Combine all of the dry ingredients in a large mixing bowl. Use a whisk to stir the ingredients together until you can’t tell what’s in there. I mix the dry first since the whisk is still dry.
Why add spices to the cake donuts?
I believe in levels of flavors. If you’ve ever tasted a dish and just kind of felt let down, it’s probably because the flavors of the said dish weren’t highlighted with a spice. Though there’s only a small amount of cinnamon and nutmeg in the cake donuts dough, they come through in the end in an undetectable but appealing way. I encourage you to try the dough with and without it so you can see what I mean.
The salt, too! Some people think that salt is unnecessary. Obviously, avoid adding it if you have high blood pressure or are on a low-sodium diet, but if you’re not, it’s a must even in sweet recipes. Salt enhances the sweet in sweet. Without it, your dough tastes flat.
If you don’t have nutmeg or really loathe it with all your being, you can replace it with cardamom or more cinnamon.
Can I mix the cake donuts’ dough with a stand mixer?
I don’t advise using a hand or stand mixer for this dough. Not only is it not worth the effort to pull them out, but both will overwork the dough, which will cause your cake donuts to be tough. It really isn’t a difficult dough to mix by hand as you’ll soon find out. I find it’s very therapeutic, in fact.
After combing the dry ingredients with a stir of the whisk, use the same whisk to stir together the sour cream, eggs, milk, melted butter, and vanilla extract. See, I’m even saving you dishes by using the same whisk. Gifts can be sent electronically.
Add the wet mixture to the dry mixture and fold them into one another using a rubber spatula.
How long do I knead the dough?
As you mix, the dough will become very stiff and look crumbly and dry. You’ll curse me thinking I didn’t give you a good recipe. Use your fingers to scrape the excess dough off of the spatula and back into the bowl. Put the spatula down and get your hands in there to finish mixing the dough just until it comes together. Just fold the dough over 4 or 5 times until no flour is left on the bottom of the bowl.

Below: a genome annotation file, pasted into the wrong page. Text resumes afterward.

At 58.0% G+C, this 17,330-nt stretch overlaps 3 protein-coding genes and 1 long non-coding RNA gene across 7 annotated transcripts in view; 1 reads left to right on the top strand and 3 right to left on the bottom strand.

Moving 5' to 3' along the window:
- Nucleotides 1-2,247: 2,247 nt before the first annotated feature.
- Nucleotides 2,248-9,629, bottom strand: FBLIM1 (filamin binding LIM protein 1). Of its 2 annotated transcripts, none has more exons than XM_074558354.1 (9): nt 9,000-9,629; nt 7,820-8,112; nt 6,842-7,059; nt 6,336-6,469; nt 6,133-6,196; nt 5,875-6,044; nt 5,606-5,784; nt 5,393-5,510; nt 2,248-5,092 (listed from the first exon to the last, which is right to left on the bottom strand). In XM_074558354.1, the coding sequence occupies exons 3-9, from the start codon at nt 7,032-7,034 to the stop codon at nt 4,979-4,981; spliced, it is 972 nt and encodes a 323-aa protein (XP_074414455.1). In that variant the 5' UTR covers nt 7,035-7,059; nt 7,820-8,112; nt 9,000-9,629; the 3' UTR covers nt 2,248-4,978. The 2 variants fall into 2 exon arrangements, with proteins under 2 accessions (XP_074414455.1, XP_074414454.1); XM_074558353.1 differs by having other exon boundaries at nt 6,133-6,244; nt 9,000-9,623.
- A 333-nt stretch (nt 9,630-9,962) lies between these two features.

Stop and reflect on the nasty things you said about me. Anything you’d like to say? Okay, I forgive you. Yes, I still love you, but you hurt my feelings. So let’s be better to one another. Come on, let’s finish.
Don’t overmix the dough. As tempting as it may be to want a smooth dough, that’s not the goal when making cake donuts. The goal is always soft pillowy texture. Consequently, you only need to mix the dough for 4 or 5 turns in this stage. Later, you roll out the dough, you will knead it again, so it’s best to knead less here.
How long do I have to chill the dough?
The dough will look pocked and slightly rough but will form into a slightly tacky lump. If the dough is very sticky, knead in a 1/4-cup of flour before shaping it into a square. Cover it with plastic wrap and refrigerate for at least an hour.
Now, before you go shaking your neck at me talking about, “I thought you said this was an ‘easy cake donuts recipe,’ Mar-tah!'”
First, lose the attitude.
I did say it was easy. And you can’t deny that it has been. I did not say it was fast. I mean, I’m teaching you essential culinary skills here. So while there’s a time and a place for it, this ain’t no, “Let’s bust open a can of dough and fry it and call it donuts.” That’s not how my crew rolls.
We’re going to chill the dough for an hour because we need the gluten in the dough to relax. Even though we’re using cake flour, it still contains gluten proteins that are agitated because we’ve been kneading the dough. The chilling time in the fridge relaxes those strands and firms up the butter in the dough as well. This helps our cake donuts keep their shape when we fry them.
Can I freeze the dough if I don’t want to fry my donuts right away?
Now’s a great time to throw the square of dough into the freezer if you don’t feel like frying your cake donuts right away. I mean, I would probably wrap them in foil to prevent freezer burn, but you can freeze the dough for 2 months at this point.
If you freeze the dough, you need to thaw it in the fridge before proceeding with the recipe.
But, if you are going full monty today, liberally flour your countertop. Then, after unwrapping the dough, give it 2 or 3 kneads on that floured surface. This should resolve any excess stickiness.
Next, use a rolling pin to roll out the chilled dough until it is between 1/4 to 1/2-inch thick. The dough will be a rectangle that measures about 12″x 10″. Don’t focus too much on the exact measurements of the rectangle. Instead, focus more on the thickness.
Cut out donut circles using either a metal cutter, an inverted glass, or some other circular object. Don’t twist the cutter when you hit your countertop because that seals the dough, which prevents it from puffing up when it’s fried. I use a 3-inch circle cookie cutter and a 1-inch cutter for the inner holes. The larger your inner holes, the faster the donut will fry, but you’ll also have less donut to eat. Bigger donut holes, but I want donuts.
How do I keep the shape of my cake donuts?
I’m a stickler for perfectly shaped anything. Chalk it up to decades of being a pastry chef. I realize that perfection is a pipe dream, but we can try our best. Use a spatula to lift your cut dough from the counter to a sheetpan. This helps maintain the shape of the donuts better than lifting them with your fingers.